The Prime Minister confirmed on Monday (14 June) that lockdown measures would remain in place until July - pushed back from 21 June - due to the rapid spread of the Delta variant.
'Now is the time to ease off the accelerator'
The Prime Minister said 19 July will now be the "terminus date" for the remaining restrictions on social contact.
Covid restrictions in England were due to come to an end on 21 June, but this has been pushed back by four weeks to 19 July amid the rise of the Delta variant.
Limits on numbers for sports events, pubs and cinemas will remain in place, with nightclubs to stay shuttered and people will be asked to continue working from home where possible.
However, the 30-person cap for wedding ceremonies and receptions, as well as wakes, will be lifted on 21 June, with limits to be set by venues based on social distancing requirements.
Mr Johnson said it is “sensible to wait just a little longer” and that he is “confident” no further delay will be necessary.
“It’s unmistakably clear that vaccines are working and the sheer scale of the vaccine rollout has made our position incomparably better than in previous waves," he said.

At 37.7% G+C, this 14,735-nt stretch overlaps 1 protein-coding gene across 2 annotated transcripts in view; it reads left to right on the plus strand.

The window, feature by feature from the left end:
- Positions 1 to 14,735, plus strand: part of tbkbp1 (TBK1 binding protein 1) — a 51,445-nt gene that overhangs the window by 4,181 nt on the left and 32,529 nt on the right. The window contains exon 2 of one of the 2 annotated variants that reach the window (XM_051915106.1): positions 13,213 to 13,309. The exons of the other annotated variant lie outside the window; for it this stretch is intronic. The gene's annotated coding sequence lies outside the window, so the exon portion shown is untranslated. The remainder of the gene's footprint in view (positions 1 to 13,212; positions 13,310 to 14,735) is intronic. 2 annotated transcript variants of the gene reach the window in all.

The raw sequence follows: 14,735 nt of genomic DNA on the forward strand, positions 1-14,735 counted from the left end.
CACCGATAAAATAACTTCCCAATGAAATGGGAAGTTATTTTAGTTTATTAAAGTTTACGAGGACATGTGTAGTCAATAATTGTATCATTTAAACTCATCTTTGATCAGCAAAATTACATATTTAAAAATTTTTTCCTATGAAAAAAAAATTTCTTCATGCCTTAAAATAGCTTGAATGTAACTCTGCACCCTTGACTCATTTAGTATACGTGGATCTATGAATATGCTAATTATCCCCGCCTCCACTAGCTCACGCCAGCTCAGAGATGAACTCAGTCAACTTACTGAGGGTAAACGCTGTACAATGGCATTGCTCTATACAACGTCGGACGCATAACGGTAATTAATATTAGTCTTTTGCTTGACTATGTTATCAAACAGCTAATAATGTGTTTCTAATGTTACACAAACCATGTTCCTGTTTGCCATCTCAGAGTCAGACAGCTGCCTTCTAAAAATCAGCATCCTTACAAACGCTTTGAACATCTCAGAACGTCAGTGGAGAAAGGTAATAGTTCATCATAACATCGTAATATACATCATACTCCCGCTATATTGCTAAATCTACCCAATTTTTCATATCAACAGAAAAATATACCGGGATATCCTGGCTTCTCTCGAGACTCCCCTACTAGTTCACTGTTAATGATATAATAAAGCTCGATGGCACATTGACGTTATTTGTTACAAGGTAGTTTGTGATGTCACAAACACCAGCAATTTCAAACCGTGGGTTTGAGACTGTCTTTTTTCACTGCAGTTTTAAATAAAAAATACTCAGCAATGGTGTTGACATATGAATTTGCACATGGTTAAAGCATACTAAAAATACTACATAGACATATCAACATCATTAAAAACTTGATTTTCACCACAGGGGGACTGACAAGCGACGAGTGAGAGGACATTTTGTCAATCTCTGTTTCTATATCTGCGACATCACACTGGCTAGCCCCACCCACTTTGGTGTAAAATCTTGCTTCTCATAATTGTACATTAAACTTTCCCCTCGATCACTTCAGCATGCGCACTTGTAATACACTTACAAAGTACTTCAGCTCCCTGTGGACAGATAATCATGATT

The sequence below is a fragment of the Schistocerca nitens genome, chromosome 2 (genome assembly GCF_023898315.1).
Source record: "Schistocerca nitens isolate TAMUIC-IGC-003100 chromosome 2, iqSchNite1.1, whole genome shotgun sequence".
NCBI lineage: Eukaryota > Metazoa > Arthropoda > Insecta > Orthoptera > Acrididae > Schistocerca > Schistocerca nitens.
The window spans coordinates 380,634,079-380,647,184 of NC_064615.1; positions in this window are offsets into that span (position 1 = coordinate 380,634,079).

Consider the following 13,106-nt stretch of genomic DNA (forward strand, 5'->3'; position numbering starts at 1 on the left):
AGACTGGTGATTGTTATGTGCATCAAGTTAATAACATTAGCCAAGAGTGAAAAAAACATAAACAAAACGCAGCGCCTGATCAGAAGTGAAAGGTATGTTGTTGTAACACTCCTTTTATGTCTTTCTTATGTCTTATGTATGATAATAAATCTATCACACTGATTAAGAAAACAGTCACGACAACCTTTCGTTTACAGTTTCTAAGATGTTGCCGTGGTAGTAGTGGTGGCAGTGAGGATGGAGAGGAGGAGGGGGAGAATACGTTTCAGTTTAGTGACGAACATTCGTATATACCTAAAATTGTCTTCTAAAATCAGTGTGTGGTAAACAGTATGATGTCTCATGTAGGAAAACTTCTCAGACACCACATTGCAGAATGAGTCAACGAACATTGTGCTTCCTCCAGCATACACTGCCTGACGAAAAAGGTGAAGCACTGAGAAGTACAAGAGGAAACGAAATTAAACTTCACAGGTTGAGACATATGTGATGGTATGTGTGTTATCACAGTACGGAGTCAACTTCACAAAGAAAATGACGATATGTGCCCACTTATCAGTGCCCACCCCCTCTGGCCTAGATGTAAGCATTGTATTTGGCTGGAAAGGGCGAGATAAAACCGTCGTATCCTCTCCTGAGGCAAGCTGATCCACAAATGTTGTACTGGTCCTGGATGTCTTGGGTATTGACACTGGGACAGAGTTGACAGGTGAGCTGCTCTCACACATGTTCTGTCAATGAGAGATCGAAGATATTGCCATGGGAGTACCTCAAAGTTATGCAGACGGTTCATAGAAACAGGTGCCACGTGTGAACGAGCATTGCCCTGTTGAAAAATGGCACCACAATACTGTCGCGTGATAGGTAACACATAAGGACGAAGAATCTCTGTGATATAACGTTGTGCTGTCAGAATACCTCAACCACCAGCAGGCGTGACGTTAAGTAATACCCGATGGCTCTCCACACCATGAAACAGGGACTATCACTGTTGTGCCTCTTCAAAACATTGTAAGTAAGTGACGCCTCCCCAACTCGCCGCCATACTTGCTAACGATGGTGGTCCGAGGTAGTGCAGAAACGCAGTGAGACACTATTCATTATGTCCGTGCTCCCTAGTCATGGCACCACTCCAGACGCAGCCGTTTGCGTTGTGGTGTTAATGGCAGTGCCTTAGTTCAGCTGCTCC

“But now is the time to ease off the accelerator because by being cautious now we have the chance in the next four weeks to save many thousands of lives by vaccinating millions more people.”
Health Secretary Matt Hancock said: “We must learn to live with this virus and we must learn how we can live our normal lives with this virus so I reflect the Prime Minister’s words, which I of course concur with entirely on July 19.”
Cabinet Office Minister Michael Gove said it was “regrettable” that ministers had to order a delay of up to a month to the final phase of the road map.
Asked if restrictions would ease on 19 July or whether there could be another delay, Mr Gove told Sky News: “That will be the terminus date.
“What we said is that we won’t lift those restrictions before June 21, in the road map it says not before, and the whole point about the road map was to build in an element of flexibility and caution.
“It is regrettable that we do have this pause before moving to Step 4, but what we want to do is to make sure that when we do make that move, that we don’t go back.
“Because the worst thing for business, worst thing for any of us, would be to open up again and then to very quickly find that we have to reimpose restrictions.”